Posts Tagged ‘Japan social security’

The case for a higher consumption tax

Tuesday, November 4th, 2014

Big needs: Should daily necessities by exempt from the consumption tax?

Big needs: Should daily necessities by exempt from the consumption tax?

Right now the government is fretting over whether or not to raise the consumption tax to its planned level of 10 percent in October of next year. For a while it seemed like a sure thing, but the drop in demand that accompanied the most recent hike to 8 percent in April, coupled with less inflation than the administration and the Bank of Japan had hoped for, has put the plan into doubt. The fear is that another boost in the tax will send the economy into a recessionary tailspin.

Akira Sugawara, a high school teacher who has published an economics primer for businessmen, recently wrote a simple, easy-to-understand polemic in favor of raising the tax for the online version of the business magazine Toyo Keizai. In line with his mission to explain economic principles to people who don’t have a strong grasp of basics, Sugawara starts out by explaining what the consumption tax is supposed to do, rather than what it is actually doing.

Originally, the purpose of the tax was to bolster social security in the face of a rapidly aging society, and though so far revenues from the tax have been used to pay off Japan’s massive debt, Sugawara still thinks social security should be prioritized when discussing the consumption tax.

CONTINUE READING about higher consumption tax →

New stats about old folks

Wednesday, September 19th, 2012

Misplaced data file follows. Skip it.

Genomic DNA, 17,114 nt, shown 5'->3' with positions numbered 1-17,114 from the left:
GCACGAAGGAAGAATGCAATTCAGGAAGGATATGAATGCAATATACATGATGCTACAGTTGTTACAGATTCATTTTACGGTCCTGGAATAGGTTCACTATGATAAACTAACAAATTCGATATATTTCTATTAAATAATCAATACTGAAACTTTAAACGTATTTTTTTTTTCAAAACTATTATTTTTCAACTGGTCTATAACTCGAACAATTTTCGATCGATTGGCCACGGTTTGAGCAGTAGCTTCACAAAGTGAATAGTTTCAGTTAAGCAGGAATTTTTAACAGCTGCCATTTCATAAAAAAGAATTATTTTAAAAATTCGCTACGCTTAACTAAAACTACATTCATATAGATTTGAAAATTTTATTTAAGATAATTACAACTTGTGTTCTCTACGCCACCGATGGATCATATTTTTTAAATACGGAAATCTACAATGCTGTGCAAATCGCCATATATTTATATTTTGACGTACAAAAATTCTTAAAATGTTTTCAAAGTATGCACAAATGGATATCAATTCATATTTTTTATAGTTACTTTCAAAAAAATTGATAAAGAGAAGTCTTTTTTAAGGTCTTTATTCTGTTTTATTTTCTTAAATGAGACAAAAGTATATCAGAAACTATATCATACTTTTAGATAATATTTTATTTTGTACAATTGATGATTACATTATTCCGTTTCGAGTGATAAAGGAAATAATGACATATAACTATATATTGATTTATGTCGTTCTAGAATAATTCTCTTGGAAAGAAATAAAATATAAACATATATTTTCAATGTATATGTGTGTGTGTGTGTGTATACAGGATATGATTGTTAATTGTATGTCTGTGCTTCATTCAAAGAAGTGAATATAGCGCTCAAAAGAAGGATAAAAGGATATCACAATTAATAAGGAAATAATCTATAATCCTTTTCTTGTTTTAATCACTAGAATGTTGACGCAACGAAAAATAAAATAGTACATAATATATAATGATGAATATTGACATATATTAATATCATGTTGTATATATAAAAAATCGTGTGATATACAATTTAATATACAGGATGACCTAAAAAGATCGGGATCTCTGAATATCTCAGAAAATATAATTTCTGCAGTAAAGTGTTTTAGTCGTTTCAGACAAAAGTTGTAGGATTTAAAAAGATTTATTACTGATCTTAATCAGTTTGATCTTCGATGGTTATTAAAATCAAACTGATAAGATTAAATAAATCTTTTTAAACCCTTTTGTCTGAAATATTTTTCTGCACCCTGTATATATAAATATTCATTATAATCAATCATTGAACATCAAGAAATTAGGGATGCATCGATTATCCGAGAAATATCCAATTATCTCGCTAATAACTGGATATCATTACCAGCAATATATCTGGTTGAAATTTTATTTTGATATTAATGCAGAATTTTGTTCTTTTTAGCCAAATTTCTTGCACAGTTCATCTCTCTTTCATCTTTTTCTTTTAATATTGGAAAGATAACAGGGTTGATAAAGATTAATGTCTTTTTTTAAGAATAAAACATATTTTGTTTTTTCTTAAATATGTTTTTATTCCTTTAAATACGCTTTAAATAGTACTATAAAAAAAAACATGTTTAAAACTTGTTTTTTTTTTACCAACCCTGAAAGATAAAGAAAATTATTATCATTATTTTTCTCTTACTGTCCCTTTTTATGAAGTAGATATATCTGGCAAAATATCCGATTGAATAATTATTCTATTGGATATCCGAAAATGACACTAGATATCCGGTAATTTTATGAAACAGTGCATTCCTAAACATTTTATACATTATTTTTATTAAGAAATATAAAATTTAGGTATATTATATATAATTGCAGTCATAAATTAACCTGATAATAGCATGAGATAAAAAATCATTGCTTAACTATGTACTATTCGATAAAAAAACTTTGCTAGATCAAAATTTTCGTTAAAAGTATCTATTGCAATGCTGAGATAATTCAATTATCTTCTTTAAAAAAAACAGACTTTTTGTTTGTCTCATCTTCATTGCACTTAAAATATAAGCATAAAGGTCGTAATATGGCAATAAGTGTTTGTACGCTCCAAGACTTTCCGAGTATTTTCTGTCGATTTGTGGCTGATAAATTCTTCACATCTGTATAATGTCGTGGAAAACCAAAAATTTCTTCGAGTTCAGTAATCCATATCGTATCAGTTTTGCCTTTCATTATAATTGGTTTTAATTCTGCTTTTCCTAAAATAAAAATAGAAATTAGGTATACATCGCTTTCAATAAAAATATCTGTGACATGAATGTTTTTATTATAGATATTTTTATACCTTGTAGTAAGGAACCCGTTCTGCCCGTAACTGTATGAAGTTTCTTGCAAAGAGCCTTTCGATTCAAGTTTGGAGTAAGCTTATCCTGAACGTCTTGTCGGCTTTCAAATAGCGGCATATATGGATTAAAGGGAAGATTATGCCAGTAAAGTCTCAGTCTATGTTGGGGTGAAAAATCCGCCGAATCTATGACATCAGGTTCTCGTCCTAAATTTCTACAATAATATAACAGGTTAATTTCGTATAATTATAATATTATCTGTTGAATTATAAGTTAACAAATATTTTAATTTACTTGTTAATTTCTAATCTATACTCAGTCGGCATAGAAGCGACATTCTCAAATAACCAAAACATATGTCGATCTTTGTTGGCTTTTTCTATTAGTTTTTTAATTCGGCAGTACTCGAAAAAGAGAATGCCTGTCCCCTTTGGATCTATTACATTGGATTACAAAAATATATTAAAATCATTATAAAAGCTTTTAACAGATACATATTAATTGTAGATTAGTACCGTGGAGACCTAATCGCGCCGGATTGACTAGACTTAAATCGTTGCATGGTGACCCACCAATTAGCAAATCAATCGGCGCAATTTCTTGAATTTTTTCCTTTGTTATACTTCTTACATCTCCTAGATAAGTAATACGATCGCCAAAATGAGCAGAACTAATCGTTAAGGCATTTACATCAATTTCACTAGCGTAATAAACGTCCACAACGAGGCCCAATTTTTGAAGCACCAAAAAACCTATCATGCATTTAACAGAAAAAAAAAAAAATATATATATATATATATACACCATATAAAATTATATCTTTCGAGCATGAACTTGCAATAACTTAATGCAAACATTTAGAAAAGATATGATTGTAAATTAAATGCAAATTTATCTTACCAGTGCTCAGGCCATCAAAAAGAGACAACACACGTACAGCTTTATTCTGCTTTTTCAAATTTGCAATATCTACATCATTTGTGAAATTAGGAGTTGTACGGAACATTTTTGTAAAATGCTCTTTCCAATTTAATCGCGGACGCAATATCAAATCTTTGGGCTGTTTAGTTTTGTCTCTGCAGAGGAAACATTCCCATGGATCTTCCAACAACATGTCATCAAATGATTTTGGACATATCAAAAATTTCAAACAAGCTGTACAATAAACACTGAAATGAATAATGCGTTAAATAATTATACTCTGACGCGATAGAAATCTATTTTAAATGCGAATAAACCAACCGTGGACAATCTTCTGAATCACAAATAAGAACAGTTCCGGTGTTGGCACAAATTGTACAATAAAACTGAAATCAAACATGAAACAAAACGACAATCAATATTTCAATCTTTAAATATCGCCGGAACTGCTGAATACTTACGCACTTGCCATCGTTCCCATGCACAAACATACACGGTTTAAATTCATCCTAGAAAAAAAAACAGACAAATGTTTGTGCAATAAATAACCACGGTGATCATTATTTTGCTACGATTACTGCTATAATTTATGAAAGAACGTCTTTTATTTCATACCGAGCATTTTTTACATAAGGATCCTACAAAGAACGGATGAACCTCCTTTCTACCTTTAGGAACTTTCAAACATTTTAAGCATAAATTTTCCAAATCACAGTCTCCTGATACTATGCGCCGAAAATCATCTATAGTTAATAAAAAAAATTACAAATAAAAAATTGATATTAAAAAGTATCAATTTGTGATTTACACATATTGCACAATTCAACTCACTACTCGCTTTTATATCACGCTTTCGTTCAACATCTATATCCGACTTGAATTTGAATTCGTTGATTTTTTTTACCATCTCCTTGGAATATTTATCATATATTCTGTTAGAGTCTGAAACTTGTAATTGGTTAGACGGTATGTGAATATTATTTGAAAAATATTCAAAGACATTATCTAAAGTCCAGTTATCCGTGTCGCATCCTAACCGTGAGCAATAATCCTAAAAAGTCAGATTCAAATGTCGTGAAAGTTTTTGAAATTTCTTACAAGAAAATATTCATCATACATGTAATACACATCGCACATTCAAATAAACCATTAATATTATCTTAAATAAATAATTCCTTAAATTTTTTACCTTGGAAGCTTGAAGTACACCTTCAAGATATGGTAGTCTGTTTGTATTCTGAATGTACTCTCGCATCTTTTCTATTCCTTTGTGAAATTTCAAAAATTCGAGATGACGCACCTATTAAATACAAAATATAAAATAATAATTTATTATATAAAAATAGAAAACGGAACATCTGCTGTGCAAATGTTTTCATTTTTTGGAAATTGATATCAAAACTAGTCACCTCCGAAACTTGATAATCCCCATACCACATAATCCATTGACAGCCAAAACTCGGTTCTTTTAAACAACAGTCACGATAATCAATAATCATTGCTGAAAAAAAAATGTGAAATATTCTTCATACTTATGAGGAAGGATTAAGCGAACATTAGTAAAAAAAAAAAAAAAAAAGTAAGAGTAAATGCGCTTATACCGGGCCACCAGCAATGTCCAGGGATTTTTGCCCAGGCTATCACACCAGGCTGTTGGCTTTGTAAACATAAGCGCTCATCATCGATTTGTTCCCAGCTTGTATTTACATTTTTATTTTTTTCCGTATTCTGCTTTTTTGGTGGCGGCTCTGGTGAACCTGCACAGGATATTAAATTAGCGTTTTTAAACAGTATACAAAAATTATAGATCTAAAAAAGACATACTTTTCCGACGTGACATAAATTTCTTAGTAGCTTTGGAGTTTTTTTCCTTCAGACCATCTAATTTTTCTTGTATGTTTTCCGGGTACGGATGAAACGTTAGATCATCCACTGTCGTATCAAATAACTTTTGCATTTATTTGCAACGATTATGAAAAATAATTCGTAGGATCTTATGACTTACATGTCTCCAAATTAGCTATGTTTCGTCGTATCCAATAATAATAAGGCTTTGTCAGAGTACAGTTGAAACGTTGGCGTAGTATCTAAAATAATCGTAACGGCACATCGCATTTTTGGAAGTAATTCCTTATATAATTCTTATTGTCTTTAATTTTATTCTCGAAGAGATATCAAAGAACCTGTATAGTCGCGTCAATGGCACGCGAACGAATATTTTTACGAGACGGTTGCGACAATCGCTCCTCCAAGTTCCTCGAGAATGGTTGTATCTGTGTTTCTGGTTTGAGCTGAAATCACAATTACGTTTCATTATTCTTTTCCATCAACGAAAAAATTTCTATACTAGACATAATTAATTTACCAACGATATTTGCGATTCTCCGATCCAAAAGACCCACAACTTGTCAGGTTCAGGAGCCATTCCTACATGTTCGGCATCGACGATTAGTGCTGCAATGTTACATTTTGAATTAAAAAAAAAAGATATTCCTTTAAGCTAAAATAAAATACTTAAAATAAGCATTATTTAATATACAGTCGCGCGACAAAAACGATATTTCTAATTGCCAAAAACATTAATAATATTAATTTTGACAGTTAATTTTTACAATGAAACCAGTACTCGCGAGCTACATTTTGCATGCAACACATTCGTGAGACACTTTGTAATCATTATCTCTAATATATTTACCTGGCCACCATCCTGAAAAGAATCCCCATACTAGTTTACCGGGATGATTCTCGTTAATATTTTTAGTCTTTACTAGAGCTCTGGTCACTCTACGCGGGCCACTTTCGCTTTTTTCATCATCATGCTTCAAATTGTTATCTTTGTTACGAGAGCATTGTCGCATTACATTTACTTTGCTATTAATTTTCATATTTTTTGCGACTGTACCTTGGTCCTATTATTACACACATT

With the rapid aging of society it pays to pay attention to all the latest economic statistics regarding old people, and lately we’ve come across quite a few. Here are some new numbers about households in which the designated head-of-household is 65 or older, carried in the Asahi and Tokyo Shimbuns.

Keep on pushin’

  • The average monthly income in 2011 was ¥185,000, which is about ¥3,000 less than the average in 2010.
  • About 90% of total income is in the form of government and company pensions.
  • Average spending is ¥221,000 month, meaning that the average household is ¥36,000 in the hole.
  • However, in 2011 average savings for households when there are at least two people stood at ¥22.57 million. Savings among seniors has been increasing gradually since 2008, but the statistic may be misleading since it is heavily weighted toward upper income households newly entering the senior demographic. Median savings is ¥14.6 million.
  • 5.44 million people over the age of 64 worked in 2011, which represents 27.6 percent of the nation’s population over that age; 46 percent of men and 26 percent of women between the ages of 65 and 69 worked.
  • Total number of people over 64 exceeded 30 million in 2011, with 50,000 over the age of 100.
  • As reference, in 2005, when the number of elderly was slightly over 26 million, about 2.2 percent were collecting welfare. The average monthly welfare payment for two-person elderly households in Tokyo was ¥122,000 and for outside of Tokyo ¥94,500. About 47 percent of elderly who received welfare also received some sort of government pension, at an average of ¥46,000 a month.
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